David Rice is not your typical Sales VP.
He started out as top-performing sales rep at Centare and was promoted to VP of Sales, overseeing massive changes at the company in the course of just a few years. There are many stories of companies who have regretted taking the #1 rainmaker and asking them to manage a team. Luckily for Centare – and Rice – that was not the case.
“I’m a nontraditional salesperson-turned-Sales VP,” he noted. “I’ve lived through the challenges of going from a contributor to a leader and a manager.”
Rice has worked at the Milwaukee-based company for almost 10 years, offering customers agile management consulting, product strategy, software development, training and coaching. In that time, the company changed ownership with help from a private equity firm and the Centare team grew from 14 employees to 130 today.
Throughout all of these monumental changes, Rice said he’s learned to be an effective sales leader through servant leadership and being willing to adapt to changes on the fly – always keeping an agile mindset.
From Sales Rep to Sales VP
Rice explained that he was the top sales rep on the Centare team, and got the promotion to Sales VP due to his stellar sales performance from 2010 through 2012. But at that time, the VP job was very different than it is now.
“When I moved to being VP, it was really more of a title change,” he explained. “We really didn’t have much sales management. It was a group of individuals that worked well with each other and I was the leader of the group.”
However, as the company grew, Rice had to change how the sales team was organized and run so it could scale effectively.
“We were in kindergarten mode for a long time, just having fun – as long as we brought in enough business,” he said. “We had to quickly get to a college level of sales – we needed to get consistency and cadence. We have that today, but there were many steps along the way.”
Starting from very little sales management, Rice helped the sales team embrace the concepts of Management 3.0, combining agile concepts with a company culture of transparency and openness. He began to hold weekly 1-on-1’s, hired the sales enablement team members, and worked to improve sales and marketing alignment.
“As a team, we enhanced our processes, speed up our onboarding for new sales reps, and invest a lot in these areas to improve the overall efficiency and win rate of our sales team,” he said.
These vital changes on the sales team were accelerated by the sale of the company including a private equity firm in 2013. Rice had only been the Sales VP for just over a year when the company was transitioned, and said the change in leadership was a huge shift for the sales team specifically.
“Before, we would run the sales team on our gut,” he said. “A year and a half ago, we weren’t entering in the data into the CRM beyond contacts and opportunities. When the CEO was asking me to commit to a forecast for the month, I pushed back. Without data, it was just a guess.”
He said the current CEO Chad Albrecht is a true data-driven leader, and so Rice had to change his mindset accordingly. He was constantly being asked about the sales pipeline, the forecast, and more.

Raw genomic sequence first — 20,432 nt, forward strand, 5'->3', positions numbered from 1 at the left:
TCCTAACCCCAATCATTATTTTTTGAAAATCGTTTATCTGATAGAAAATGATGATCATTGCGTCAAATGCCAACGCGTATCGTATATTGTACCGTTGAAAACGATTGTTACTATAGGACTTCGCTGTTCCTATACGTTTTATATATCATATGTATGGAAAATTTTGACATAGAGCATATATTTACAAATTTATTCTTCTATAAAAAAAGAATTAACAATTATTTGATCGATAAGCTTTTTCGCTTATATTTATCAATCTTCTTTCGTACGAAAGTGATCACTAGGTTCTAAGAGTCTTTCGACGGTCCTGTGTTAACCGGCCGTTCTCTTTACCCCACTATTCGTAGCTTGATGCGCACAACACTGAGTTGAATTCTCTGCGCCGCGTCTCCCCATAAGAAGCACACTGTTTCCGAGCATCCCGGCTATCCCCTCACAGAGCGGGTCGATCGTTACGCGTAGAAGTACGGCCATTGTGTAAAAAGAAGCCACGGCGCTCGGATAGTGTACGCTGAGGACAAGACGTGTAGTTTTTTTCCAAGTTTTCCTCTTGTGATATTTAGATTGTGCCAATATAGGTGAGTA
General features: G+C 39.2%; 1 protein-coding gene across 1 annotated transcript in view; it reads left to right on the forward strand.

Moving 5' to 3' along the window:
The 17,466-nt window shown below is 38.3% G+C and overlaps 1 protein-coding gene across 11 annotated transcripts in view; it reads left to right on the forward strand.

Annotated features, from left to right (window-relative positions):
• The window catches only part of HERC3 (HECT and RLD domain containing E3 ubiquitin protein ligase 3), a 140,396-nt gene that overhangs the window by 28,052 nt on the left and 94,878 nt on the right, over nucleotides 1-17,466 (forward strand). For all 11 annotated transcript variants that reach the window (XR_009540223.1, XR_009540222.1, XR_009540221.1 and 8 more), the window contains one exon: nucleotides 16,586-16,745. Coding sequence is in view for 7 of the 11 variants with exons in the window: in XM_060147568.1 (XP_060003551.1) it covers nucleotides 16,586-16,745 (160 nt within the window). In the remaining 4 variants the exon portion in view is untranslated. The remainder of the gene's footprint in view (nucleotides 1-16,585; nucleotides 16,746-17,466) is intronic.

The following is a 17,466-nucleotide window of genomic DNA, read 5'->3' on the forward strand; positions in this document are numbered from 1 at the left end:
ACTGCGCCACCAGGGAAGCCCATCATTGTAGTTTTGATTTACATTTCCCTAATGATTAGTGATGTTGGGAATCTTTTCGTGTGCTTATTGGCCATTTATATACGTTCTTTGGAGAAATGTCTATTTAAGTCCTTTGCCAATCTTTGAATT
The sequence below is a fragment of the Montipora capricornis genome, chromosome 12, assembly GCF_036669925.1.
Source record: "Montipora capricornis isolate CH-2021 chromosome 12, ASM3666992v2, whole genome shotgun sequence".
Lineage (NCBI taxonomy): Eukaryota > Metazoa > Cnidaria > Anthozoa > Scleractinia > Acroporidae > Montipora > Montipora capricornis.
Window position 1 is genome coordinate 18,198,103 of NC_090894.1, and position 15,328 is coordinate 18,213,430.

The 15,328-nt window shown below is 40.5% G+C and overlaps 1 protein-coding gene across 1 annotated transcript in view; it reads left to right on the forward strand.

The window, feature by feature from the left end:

“After the sale, the level of sophistication required for every sales person and the whole company really rose,” he explained. “Now, there’s much more accountability to accuracy of data than ever before. We want to make sure we had data at our fingertips which is tied back to reality, especially with future forecasts.”
Centare bought InsightSquared specifically to get better visibility into their sales data, he explained.
“You’re not guessing; you’re not going with your gut,” he said. “You can say let me check the data – and that builds more credibility. This is what happened last month, this is what is happening this month and this is what I’m forecasting for next month.”
The Agile Mindset
As the company and the sales team have grown, data analysis isn’t the only thing that has changed. While the company’s target market has stayed the same, how the sales team approaches it has changed drastically.
“We started as a software development consulting firm – and we still have that as one of our capabilities – but every year with growth, it becomes a smaller percentage of our business,” Rice explained. “It’s about 25% now, with 75% now focused on product development, agile training and coaching.”
He said that the sales conversations with buyers are now more based in challenging assumptions, and leading prospects to think differently about their organizations. This method has really been successful.
“The types of services we offer today are a lot more sophisticated,” Rice noted. “We can go into the C-suite and talk about the company culture, how people are treated, and how to get a consistency and cadence in the flow of information across an organization. That’s a very different conversation than, ‘We can build you something very cool.’”
“My advice to any other VP who has taken a similar journey in a data-driven organization is this,” he continued, “Focus your energy on building the right people on your team, defining the most efficient processes to accelerate growth and buy a continuously improving data platform (like InsightSquared) to know when to pivot or persevere.”